My Uncle John has always been a big kid.
He is goofy and is always up for having a good ole time. Uncle John, affectionately known as Jano (pronounced "John-Oh") in our family, is my dad's youngest brother. I remember when my brother and I were younger, Uncle Jano would always be the first to suggest playing games or watching Home Alone and The Grinch during the holidays. He would always sleep on a mattress in the living room on Christmas Eve night, claiming he was going to wait for Santa Claus.
Why Jano? For years, I thought the name "Jano" was originated by my mom's Puerto Rican side of the family just to spite him. This year, on Christmas day, I learned that Jano is a nickname that has been with my uncle since he was young. Since Lebanon used to be a French Colony, some people (especially from my dad's generation or earlier) have French names. Uncle John's name was "Jean", later changed to John when he moved to Florida during his high school years. It was explained to me that in Lebanon, Jano is a nickname for Jean in the same way Bob is a nickname for Robert or Bill is a nickname for William in the U.S.
Make of that bit of trivia what you will.
Uncle Jano has lived in South Florida (close to Ft. Lauderdale/Miami for the better part of that past 8 years (I am estimating here). Since the population of this area is overwhelmingly hispanic, I am often greeted with phone calls to my uncle in spanish: Hola, como estas? Muy bien! It doesn't really get much more in depth than that (although I imagine he has picked up quite a bit living down there for so long).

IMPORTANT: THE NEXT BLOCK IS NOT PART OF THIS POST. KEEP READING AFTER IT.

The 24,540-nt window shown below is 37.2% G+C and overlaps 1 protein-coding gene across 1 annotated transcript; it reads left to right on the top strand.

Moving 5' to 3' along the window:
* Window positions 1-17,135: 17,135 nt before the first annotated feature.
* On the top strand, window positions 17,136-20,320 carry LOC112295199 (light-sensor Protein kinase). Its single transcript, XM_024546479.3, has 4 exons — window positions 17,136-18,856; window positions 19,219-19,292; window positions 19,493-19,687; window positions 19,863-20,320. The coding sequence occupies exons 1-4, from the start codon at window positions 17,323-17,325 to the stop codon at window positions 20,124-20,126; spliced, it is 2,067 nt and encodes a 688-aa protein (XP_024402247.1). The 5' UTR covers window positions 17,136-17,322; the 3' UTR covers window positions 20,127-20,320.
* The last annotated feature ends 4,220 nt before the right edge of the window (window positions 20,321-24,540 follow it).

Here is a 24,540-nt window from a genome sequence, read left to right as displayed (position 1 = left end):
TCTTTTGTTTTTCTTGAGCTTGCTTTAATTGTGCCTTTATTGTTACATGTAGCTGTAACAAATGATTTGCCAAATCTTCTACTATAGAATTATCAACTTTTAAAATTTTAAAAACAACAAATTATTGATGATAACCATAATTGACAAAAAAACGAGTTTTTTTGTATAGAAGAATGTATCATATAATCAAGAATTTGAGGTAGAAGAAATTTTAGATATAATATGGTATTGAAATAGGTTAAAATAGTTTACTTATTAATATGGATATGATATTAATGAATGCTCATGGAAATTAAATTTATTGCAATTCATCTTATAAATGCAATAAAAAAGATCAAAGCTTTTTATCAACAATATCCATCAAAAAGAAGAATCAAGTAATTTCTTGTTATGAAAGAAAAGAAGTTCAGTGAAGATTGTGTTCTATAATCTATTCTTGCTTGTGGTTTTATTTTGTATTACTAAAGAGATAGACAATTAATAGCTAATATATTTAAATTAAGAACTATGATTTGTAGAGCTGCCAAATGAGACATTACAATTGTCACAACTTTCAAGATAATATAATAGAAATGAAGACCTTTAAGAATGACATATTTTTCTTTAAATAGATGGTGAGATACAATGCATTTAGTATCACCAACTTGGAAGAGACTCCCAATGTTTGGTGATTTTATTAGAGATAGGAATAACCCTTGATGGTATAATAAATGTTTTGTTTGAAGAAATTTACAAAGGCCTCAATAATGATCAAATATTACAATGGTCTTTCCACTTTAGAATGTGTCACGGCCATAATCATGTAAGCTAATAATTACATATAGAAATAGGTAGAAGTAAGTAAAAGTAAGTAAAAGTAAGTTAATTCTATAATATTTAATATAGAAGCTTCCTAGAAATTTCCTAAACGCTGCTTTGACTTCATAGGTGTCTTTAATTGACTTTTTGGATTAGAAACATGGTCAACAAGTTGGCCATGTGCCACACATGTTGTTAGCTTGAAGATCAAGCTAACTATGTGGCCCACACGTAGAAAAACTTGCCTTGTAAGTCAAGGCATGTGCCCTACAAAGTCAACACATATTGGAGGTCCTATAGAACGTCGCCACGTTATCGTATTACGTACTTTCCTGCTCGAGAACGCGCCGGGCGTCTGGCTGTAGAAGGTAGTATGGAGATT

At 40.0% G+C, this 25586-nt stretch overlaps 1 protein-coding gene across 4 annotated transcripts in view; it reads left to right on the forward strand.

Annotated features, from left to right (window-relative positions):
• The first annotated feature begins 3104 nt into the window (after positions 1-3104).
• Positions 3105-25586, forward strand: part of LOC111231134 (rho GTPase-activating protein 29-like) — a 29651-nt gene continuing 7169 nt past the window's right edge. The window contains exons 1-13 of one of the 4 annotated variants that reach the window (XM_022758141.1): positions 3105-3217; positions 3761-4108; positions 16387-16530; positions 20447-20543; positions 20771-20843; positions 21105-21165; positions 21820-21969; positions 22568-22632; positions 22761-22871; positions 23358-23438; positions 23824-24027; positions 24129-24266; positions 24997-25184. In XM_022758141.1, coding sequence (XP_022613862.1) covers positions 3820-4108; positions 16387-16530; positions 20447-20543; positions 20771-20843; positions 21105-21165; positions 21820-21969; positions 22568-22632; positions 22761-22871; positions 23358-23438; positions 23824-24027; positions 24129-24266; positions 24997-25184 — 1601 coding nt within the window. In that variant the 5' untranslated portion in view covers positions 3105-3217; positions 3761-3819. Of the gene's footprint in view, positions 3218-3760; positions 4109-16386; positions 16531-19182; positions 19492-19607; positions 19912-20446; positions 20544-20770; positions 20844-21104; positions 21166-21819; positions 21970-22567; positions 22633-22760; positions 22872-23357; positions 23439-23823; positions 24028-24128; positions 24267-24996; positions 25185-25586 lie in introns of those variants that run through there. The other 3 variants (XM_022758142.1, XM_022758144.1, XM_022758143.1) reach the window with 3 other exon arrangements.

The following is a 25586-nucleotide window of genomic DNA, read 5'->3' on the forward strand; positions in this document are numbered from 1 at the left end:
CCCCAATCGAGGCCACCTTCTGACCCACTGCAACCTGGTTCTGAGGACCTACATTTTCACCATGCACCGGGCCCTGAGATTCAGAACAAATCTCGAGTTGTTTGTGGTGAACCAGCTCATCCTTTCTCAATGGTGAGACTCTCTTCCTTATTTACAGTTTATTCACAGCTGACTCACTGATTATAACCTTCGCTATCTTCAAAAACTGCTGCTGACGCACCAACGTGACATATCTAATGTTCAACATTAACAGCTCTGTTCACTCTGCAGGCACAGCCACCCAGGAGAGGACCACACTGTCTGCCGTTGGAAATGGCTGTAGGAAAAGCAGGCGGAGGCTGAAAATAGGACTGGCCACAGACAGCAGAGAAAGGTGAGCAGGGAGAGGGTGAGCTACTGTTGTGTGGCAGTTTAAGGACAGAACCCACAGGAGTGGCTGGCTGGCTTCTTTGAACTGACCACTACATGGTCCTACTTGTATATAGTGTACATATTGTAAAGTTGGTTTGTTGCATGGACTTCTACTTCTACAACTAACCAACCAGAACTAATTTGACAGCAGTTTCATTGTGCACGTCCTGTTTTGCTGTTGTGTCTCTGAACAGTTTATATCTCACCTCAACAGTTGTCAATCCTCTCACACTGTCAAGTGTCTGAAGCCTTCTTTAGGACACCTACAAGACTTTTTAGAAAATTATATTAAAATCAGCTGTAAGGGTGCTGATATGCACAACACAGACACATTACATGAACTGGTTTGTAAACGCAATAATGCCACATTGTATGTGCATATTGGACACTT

While I am unsure about my uncle's Spanish speaking pursuits, I am sure of one thing: he knows his sangria. He has been making this recipe for years. He got the base for it from a Cuban restaurant in his area after asking the waiter what was in it one evening. This recipe is nice. It is easy, not too sweet, not too strong (although apparently strong enough to get my mom nice and relaxed after one small glass).
Uncle Jano's Sangria
One bottle of a flavorful red wine (we used a Spanish Rioja wine)
3/4 C orange juice
3/4 C cranberry juice
3/4 C sprite or ginger ale
2 tbsp brandy*
1 small red delicious
* Brandy was not a part of the original recipe, but we added it since we had it sitting around and a lot of sangria recipes include it. I think it was a success.
Pour all the liquids together into a a large pitcher, and mix with a long wooden spoon.
Slice the apple into thin wedges (about 1/8 inch thick each), and dump them into the pitcher.
Place the sangria into the refrigerator (you may want to cover with some plastic wrap if the pitcher is open at the top).
Allow it to chill for at least 2 hours (preferably over night).
Serve over ice with a few apple slices in each glass.
Tip: You may want to add other fruit slices (like orange or mango) to the sangria as well; I just prefer it to be simple.